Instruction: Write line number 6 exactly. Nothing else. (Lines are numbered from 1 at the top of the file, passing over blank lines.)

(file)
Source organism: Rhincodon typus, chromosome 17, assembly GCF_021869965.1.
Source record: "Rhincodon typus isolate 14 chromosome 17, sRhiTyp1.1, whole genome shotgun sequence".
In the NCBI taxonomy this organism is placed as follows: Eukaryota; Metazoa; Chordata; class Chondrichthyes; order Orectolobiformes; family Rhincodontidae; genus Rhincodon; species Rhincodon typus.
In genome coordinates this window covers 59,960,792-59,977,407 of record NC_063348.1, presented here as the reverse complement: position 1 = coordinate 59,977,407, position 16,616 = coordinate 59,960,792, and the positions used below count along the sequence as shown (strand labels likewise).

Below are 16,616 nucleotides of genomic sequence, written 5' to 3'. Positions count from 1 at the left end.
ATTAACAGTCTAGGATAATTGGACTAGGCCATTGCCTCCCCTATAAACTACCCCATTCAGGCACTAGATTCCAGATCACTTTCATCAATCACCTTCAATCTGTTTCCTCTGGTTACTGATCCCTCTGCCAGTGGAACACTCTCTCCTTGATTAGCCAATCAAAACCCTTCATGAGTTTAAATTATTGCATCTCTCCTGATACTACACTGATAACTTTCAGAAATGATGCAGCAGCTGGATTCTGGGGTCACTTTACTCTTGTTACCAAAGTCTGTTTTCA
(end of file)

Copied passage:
ATTAACAGTCTAGGATAATTGGACTAGGCCATTGCCTCCCCTATAAACTACCCCATTCAGGCACTAGATTCCAGATCACTTTCATCAATCACCTTCAATCTGTTTCCTCTGGTTACTGATCCCTCTGCCAGTGGAACACTCTCTCCTTGATTAGCCAATCAAAACCCTTCATGAGTTTAAATTATTGCATCTCTCCTGATACTACACTGATAACTTTCAGAAATGATGCAGCAGCTGGATTCTGGGGTCACTTTACTCTTGTTACCAAAGTCTGTTTTCA